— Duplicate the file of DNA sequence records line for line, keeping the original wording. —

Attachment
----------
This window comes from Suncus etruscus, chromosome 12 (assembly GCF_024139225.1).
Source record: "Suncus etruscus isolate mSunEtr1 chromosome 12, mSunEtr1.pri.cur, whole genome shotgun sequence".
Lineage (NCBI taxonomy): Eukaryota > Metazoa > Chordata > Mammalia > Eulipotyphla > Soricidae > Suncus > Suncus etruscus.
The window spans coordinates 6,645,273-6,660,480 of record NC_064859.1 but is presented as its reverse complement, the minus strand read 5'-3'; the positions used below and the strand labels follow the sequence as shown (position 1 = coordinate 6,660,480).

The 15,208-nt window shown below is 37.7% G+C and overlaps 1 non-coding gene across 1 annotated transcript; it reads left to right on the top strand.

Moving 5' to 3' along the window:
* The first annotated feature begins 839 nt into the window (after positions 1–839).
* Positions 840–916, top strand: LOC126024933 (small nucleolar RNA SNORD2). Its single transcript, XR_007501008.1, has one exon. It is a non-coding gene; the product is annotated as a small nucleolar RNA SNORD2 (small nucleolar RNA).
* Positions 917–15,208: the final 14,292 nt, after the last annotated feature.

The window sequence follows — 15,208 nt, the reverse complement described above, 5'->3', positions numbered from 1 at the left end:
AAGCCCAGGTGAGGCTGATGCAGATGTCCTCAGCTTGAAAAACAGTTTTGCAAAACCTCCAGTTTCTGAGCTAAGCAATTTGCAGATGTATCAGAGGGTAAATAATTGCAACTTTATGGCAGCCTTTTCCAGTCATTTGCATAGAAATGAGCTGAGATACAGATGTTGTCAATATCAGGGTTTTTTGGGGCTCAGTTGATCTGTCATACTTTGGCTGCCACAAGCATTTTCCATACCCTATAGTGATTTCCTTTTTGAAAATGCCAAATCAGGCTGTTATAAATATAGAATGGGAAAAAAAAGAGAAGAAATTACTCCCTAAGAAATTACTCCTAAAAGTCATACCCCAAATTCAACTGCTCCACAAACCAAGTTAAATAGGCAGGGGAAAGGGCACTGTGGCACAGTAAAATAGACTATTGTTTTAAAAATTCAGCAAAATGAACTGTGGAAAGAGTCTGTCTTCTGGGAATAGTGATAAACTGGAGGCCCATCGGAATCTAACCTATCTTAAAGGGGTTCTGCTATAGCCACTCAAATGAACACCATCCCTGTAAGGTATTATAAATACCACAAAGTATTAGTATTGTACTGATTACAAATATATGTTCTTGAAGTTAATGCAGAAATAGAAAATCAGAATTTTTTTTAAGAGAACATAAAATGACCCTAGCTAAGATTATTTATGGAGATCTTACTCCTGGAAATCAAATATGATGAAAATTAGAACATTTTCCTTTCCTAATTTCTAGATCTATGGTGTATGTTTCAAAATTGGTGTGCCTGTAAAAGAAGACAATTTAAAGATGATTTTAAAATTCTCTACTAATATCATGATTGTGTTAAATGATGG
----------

This window comes from Suncus etruscus, chromosome 12 (assembly GCF_024139225.1).
Source record: "Suncus etruscus isolate mSunEtr1 chromosome 12, mSunEtr1.pri.cur, whole genome shotgun sequence".
Lineage (NCBI taxonomy): Eukaryota > Metazoa > Chordata > Mammalia > Eulipotyphla > Soricidae > Suncus > Suncus etruscus.
The window spans coordinates 6,645,273-6,660,480 of record NC_064859.1 but is presented as its reverse complement, the minus strand read 5'-3'; the positions used below and the strand labels follow the sequence as shown (position 1 = coordinate 6,660,480).

The 15,208-nt window shown below is 37.7% G+C and overlaps 1 non-coding gene across 1 annotated transcript; it reads left to right on the top strand.

Moving 5' to 3' along the window:
* The first annotated feature begins 839 nt into the window (after positions 1–839).
* Positions 840–916, top strand: LOC126024933 (small nucleolar RNA SNORD2). Its single transcript, XR_007501008.1, has one exon. It is a non-coding gene; the product is annotated as a small nucleolar RNA SNORD2 (small nucleolar RNA).
* Positions 917–15,208: the final 14,292 nt, after the last annotated feature.

The window sequence follows — 15,208 nt, the reverse complement described above, 5'->3', positions numbered from 1 at the left end:
AAGCCCAGGTGAGGCTGATGCAGATGTCCTCAGCTTGAAAAACAGTTTTGCAAAACCTCCAGTTTCTGAGCTAAGCAATTTGCAGATGTATCAGAGGGTAAATAATTGCAACTTTATGGCAGCCTTTTCCAGTCATTTGCATAGAAATGAGCTGAGATACAGATGTTGTCAATATCAGGGTTTTTTGGGGCTCAGTTGATCTGTCATACTTTGGCTGCCACAAGCATTTTCCATACCCTATAGTGATTTCCTTTTTGAAAATGCCAAATCAGGCTGTTATAAATATAGAATGGGAAAAAAAAGAGAAGAAATTACTCCCTAAGAAATTACTCCTAAAAGTCATACCCCAAATTCAACTGCTCCACAAACCAAGTTAAATAGGCAGGGGAAAGGGCACTGTGGCACAGTAAAATAGACTATTGTTTTAAAAATTCAGCAAAATGAACTGTGGAAAGAGTCTGTCTTCTGGGAATAGTGATAAACTGGAGGCCCATCGGAATCTAACCTATCTTAAAGGGGTTCTGCTATAGCCACTCAAATGAACACCATCCCTGTAAGGTATTATAAATACCACAAAGTATTAGTATTGTACTGATTACAAATATATGTTCTTGAAGTTAATGCAGAAATAGAAAATCAGAATTTTTTTTAAGAGAACATAAAATGACCCTAGCTAAGATTATTTATGGAGATCTTACTCCTGGAAATCAAATATGATGAAAATTAGAACATTTTCCTTTCCTAATTTCTAGATCTATGGTGTATGTTTCAAAATTGGTGTGCCTGTAAAAGAAGACAATTTAAAGATGATTTTAAAATTCTCTACTAATATCATGATTGTGTTAAATGATGG